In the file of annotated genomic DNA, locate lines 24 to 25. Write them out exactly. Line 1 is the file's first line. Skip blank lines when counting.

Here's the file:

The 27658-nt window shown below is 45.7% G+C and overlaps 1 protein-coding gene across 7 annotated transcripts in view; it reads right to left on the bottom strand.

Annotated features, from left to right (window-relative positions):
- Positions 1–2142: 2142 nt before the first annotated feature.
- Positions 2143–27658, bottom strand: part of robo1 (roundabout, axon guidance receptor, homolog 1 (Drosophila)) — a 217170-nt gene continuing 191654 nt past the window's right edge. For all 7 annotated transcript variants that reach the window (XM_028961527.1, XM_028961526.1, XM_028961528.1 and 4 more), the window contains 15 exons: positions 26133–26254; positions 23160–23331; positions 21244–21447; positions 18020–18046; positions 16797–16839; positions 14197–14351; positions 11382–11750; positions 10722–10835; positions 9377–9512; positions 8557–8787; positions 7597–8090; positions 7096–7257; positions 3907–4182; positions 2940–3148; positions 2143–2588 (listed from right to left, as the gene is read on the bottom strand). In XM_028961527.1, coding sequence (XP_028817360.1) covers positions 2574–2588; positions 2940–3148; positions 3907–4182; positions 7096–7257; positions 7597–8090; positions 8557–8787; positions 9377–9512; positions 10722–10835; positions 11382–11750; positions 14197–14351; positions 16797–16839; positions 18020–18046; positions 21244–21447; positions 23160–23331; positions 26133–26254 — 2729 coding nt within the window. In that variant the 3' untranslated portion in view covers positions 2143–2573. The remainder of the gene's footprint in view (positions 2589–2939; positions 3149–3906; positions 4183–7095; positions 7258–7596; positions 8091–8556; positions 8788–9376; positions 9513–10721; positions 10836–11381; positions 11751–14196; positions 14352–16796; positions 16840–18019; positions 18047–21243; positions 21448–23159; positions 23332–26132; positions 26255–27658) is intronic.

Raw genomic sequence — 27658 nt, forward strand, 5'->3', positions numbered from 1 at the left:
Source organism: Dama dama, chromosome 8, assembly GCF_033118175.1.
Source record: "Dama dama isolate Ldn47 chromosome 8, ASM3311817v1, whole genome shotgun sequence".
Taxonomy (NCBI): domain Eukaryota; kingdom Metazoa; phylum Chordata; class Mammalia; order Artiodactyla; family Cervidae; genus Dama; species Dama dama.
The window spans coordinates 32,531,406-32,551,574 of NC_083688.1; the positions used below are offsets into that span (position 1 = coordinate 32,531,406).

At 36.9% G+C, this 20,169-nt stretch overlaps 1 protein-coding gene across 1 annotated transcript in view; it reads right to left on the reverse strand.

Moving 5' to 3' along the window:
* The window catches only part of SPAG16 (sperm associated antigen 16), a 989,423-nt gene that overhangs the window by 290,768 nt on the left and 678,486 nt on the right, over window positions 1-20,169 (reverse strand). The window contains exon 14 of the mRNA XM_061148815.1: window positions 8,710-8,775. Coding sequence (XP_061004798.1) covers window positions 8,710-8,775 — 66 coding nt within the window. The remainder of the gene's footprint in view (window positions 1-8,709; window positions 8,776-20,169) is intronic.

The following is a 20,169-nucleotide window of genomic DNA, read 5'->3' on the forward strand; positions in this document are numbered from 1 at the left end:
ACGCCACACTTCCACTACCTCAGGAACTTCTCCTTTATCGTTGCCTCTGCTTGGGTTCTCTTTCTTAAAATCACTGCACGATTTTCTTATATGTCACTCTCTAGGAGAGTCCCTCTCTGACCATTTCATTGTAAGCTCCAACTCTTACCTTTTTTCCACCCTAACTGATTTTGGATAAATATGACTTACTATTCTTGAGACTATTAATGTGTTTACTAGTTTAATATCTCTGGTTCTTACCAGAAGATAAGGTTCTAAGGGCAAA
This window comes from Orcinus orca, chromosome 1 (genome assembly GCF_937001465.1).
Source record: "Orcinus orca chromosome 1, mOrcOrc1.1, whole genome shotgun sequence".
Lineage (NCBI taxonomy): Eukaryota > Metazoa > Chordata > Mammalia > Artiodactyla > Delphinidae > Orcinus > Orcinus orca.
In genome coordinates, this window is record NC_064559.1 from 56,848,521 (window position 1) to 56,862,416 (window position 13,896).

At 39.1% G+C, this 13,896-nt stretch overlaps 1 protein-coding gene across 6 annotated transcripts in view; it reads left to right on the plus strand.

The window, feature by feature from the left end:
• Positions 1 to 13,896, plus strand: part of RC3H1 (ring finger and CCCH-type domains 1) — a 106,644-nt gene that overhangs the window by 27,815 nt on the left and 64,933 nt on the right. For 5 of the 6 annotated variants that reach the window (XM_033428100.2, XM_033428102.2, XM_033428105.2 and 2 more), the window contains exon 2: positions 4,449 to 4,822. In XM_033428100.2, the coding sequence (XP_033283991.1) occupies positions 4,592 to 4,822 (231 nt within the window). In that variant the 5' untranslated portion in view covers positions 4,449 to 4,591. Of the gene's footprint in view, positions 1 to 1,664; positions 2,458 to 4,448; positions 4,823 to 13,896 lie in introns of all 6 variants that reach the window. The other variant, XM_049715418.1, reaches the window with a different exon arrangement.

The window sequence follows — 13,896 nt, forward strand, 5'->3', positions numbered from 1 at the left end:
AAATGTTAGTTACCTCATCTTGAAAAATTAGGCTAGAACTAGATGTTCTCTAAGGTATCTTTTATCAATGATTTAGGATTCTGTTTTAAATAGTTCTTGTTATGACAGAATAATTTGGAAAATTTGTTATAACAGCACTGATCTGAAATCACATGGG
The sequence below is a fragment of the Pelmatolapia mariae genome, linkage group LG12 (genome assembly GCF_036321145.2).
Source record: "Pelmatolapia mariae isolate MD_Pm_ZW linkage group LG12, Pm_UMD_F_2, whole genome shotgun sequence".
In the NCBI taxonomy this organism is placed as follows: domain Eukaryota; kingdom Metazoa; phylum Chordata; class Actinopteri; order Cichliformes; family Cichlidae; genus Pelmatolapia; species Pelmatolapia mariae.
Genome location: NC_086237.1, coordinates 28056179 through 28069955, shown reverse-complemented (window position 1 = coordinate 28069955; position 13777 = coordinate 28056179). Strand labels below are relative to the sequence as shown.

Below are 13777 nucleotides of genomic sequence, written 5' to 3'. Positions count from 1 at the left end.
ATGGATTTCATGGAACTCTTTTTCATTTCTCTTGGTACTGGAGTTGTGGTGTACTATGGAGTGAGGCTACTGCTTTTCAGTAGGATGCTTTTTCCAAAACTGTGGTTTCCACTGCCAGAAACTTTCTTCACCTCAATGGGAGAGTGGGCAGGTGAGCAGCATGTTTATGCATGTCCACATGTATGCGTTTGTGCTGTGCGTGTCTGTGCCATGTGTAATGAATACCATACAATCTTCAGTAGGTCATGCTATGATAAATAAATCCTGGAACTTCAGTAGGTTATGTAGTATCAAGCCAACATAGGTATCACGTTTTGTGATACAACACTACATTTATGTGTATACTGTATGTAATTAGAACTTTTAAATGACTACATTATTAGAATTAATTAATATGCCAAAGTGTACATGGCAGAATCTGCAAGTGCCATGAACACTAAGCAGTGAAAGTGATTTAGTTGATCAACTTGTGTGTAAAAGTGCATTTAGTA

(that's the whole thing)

The sequence below is a fragment of the Pelmatolapia mariae genome, linkage group LG12 (genome assembly GCF_036321145.2).
Source record: "Pelmatolapia mariae isolate MD_Pm_ZW linkage group LG12, Pm_UMD_F_2, whole genome shotgun sequence".